These numbers of course do not constitute a good measure of national well-being, but at their recent levels, they are symptomatic of an economy experiencing a prolonged period of high unemployment rates, which can contribute to many other social and economic problems.

Postscript, July 27: Interesting, same-day posts by New York Times bloggers  point out that the revised data reveal a shrinking government sector and analyze the effects of the revisions.


Beyond “Fixing” the “Fiscal Cliff”

Greg Hannsgen | July 26, 2012

The cliff approaches, and politicians and pundits in Washington are pondering how to deal with it. For those who have forgotten, recent nontechnical summaries of the legislative issues and amounts of money at stake can be found here , here, and in this old post. But essentially, the term “fiscal cliff” refers to a massive group of tax increases and spending cuts due to take effect on or around January 1 of next year. President Obama and some Congressional Democrats are seeking to take a stand for distributional fairness and deficit reduction at the same time by pushing for a renewal of the Bush tax cuts, but only for those with incomes less than perhaps $250,000 for a couple. On the other hand, some long-time fiscal conservatives are seeking to cushion the blow by delaying the impact of the spending cuts and tax increases and by seeking a less indiscriminate choice of program cuts. They emphasize that in any case, draconian measures must in their view be taken eventually and committed to now.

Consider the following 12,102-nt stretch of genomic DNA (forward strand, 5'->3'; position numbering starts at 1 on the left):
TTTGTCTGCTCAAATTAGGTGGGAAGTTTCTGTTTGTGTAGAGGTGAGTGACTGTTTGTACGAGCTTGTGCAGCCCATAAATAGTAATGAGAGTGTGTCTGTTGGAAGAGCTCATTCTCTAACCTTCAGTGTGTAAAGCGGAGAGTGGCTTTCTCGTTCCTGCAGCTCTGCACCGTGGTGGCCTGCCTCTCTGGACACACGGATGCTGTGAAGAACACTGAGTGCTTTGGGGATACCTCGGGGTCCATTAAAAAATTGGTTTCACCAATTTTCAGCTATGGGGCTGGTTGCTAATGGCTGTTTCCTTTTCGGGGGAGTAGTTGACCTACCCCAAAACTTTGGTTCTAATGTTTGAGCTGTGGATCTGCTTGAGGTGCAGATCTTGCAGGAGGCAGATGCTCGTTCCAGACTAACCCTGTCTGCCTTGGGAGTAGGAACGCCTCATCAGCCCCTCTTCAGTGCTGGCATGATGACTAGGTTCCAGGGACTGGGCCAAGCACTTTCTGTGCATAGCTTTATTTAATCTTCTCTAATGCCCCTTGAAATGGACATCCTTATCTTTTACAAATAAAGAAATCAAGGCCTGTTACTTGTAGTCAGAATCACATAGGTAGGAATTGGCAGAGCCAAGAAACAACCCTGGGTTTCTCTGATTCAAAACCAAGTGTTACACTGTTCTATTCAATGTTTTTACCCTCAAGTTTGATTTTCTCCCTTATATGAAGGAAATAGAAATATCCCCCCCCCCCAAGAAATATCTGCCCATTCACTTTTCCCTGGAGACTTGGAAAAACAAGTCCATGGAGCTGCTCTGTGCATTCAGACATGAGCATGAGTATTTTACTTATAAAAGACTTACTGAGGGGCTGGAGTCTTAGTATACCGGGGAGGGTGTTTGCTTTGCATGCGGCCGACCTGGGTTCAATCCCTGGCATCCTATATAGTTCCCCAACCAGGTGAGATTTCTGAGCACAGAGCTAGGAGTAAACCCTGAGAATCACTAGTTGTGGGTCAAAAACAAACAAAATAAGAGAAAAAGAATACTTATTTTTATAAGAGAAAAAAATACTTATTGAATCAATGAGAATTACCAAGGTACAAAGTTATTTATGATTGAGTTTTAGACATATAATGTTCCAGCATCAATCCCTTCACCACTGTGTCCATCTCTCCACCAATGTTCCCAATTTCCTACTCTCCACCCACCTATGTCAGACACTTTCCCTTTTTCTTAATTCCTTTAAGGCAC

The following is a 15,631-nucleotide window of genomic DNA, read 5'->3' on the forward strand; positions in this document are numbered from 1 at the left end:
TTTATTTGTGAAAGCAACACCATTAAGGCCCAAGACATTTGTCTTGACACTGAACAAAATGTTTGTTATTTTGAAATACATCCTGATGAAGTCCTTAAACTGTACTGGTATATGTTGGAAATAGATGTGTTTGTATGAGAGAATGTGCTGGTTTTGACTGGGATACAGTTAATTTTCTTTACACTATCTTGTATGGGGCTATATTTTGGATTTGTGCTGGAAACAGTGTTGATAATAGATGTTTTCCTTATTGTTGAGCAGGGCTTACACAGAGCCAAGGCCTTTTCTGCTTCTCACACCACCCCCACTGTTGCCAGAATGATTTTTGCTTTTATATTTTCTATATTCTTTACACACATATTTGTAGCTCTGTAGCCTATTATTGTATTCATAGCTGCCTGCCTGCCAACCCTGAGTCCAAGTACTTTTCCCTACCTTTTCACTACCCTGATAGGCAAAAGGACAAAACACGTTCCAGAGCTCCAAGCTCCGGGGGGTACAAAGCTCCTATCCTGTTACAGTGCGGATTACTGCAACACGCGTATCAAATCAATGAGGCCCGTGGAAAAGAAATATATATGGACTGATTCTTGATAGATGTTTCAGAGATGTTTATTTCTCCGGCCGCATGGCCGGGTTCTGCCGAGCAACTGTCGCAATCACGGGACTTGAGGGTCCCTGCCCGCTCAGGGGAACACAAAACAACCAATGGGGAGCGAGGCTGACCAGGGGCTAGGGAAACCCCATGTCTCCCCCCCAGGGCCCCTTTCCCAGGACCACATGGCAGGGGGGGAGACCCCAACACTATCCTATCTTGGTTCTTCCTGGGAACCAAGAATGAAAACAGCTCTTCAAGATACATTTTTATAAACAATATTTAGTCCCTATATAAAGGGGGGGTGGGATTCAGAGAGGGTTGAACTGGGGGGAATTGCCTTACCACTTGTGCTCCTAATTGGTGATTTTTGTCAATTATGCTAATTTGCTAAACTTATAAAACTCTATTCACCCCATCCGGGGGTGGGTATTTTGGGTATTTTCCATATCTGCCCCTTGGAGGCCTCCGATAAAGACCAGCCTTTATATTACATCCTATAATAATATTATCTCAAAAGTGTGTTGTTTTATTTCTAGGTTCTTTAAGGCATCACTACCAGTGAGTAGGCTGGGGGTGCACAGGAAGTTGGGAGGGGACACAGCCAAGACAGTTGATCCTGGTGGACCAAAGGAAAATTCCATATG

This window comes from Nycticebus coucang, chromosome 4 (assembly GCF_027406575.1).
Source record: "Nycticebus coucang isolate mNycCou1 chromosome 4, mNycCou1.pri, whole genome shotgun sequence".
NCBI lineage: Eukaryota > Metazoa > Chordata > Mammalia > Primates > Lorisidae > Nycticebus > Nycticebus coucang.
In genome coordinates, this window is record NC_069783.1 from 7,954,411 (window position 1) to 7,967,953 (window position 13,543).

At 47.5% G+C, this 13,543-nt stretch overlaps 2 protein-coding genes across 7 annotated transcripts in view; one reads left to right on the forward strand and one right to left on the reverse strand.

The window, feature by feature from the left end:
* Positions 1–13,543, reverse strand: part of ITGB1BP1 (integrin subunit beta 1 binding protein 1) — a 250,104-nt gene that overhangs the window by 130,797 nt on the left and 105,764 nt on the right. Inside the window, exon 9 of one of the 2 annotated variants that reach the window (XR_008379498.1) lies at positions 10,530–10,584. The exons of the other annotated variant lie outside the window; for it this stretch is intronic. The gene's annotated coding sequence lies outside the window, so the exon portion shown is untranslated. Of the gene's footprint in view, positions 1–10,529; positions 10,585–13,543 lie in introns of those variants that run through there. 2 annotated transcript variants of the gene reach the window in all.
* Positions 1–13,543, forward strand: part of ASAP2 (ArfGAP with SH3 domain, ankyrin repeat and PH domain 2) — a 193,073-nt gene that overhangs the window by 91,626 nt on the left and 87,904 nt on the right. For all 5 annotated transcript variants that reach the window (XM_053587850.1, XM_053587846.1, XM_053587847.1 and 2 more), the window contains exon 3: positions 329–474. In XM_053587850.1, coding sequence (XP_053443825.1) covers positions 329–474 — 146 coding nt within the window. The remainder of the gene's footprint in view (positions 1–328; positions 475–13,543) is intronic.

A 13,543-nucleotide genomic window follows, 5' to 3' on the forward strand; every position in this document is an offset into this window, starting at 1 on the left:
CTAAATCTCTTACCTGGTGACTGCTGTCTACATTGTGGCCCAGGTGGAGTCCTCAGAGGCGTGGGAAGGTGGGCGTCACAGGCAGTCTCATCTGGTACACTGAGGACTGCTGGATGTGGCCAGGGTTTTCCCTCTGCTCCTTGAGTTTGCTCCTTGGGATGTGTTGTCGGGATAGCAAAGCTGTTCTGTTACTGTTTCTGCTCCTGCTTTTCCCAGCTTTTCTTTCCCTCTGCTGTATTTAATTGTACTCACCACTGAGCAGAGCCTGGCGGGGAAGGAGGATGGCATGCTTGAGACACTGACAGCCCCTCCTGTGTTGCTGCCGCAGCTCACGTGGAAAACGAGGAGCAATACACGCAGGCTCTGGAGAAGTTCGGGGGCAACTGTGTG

From the point of view of Keynesian macroeconomics, what the fiscal conservatives fail to understand is that the economy requires even more fiscal ease than they have been willing to contemplate so far; otherwise, like Spain and many other European nations (see the FT and the WSJ on the European austerity debate), this country will experience such weak economic performance that even the goal of reducing the deficit will be elusive—let alone feeding the hungry, keeping states and localities from going broke, maintaining an adequate defense, or funding scientific research.